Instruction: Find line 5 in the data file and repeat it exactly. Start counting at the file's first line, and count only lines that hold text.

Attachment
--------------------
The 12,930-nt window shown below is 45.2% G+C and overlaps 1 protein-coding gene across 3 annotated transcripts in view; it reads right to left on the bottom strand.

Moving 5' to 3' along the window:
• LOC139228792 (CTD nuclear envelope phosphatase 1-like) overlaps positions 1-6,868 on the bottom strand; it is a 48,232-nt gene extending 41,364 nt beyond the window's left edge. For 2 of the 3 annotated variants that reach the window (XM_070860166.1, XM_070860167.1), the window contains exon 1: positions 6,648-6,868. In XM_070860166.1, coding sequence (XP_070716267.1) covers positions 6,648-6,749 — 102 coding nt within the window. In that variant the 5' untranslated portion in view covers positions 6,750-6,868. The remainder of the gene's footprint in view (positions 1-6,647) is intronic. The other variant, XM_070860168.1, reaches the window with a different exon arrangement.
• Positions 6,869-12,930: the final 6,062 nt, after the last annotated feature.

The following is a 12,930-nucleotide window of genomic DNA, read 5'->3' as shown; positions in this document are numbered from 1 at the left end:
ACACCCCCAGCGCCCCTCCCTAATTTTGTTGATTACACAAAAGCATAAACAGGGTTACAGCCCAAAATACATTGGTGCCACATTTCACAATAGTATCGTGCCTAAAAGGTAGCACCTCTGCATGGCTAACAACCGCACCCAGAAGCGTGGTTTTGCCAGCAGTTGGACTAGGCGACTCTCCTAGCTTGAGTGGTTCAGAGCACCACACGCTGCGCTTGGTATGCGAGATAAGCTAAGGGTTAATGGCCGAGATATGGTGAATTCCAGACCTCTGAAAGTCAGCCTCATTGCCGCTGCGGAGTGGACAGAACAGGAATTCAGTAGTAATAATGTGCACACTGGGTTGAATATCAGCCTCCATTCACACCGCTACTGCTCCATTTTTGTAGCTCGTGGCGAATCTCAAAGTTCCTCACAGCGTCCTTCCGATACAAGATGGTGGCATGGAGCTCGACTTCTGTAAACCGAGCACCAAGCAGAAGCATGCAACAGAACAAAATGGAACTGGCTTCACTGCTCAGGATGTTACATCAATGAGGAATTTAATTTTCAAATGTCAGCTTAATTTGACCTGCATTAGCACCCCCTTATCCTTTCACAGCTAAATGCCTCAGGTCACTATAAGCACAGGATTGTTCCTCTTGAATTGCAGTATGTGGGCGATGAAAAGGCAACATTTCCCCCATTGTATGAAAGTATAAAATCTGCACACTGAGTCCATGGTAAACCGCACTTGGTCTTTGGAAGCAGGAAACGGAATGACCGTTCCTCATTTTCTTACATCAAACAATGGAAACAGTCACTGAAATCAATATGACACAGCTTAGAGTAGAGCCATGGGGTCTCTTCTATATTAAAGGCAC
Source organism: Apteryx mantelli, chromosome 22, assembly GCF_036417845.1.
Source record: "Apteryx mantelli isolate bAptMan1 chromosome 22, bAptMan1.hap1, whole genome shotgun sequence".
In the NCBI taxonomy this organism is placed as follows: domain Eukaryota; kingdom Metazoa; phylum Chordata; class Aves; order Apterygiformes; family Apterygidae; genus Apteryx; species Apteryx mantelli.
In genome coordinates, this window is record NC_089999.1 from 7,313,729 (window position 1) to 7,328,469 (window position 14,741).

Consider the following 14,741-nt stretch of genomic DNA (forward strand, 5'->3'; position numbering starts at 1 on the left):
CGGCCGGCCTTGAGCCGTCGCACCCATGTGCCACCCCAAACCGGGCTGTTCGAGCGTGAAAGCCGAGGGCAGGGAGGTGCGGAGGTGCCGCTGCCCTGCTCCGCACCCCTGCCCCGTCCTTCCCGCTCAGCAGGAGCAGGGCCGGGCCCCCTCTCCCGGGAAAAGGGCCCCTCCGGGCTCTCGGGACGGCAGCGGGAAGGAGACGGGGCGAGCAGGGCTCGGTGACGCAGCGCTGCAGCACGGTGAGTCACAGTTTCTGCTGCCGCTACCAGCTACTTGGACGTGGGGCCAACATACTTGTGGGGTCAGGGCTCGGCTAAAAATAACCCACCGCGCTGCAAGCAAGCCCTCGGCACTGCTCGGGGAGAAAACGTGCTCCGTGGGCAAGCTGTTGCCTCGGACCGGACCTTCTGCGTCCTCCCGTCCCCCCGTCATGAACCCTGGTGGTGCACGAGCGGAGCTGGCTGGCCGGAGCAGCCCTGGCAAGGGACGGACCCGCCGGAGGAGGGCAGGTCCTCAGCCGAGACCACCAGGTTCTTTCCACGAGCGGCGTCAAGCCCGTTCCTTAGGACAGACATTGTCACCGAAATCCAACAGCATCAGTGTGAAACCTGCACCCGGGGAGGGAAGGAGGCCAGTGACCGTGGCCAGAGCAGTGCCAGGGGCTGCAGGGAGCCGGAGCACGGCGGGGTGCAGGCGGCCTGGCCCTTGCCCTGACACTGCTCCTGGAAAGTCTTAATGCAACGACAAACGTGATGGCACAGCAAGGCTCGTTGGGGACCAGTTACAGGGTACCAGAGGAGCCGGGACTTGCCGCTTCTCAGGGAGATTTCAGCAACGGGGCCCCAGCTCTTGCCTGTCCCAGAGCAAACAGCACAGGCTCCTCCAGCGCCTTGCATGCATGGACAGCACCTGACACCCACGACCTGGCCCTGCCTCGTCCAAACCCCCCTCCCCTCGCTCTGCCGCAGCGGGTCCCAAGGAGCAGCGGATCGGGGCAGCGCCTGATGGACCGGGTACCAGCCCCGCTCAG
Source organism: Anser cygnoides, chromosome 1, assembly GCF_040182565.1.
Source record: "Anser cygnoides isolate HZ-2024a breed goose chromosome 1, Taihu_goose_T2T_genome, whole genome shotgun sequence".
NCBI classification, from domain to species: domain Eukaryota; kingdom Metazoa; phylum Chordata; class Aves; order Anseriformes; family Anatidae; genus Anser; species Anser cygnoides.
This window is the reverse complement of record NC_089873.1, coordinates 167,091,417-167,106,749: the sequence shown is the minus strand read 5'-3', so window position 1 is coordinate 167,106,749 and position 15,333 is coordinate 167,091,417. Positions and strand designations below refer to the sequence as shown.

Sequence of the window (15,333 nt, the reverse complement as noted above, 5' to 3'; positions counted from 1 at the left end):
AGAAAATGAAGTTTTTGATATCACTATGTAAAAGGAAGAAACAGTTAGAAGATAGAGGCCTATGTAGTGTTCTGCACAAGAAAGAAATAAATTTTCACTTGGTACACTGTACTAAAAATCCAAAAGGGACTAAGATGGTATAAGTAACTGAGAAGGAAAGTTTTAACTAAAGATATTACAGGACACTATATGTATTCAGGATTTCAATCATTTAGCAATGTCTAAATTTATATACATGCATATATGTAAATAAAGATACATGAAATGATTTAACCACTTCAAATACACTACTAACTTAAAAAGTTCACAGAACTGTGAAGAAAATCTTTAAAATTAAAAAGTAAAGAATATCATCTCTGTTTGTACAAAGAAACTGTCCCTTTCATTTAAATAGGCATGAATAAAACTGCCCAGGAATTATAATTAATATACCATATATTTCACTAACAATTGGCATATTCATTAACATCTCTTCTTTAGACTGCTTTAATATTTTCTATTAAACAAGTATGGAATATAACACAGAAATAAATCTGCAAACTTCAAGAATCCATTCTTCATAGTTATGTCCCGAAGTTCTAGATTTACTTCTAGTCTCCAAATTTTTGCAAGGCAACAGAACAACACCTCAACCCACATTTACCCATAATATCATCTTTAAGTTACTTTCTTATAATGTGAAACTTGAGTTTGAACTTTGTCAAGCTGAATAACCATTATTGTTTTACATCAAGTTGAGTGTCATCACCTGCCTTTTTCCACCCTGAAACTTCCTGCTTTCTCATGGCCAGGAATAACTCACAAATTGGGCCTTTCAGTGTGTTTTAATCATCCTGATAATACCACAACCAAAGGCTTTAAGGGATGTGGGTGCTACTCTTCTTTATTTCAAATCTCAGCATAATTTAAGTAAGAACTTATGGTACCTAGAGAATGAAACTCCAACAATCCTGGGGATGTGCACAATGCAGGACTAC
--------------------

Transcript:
The following is a 12,930-nucleotide window of genomic DNA, read 5'->3' as shown; positions in this document are numbered from 1 at the left end: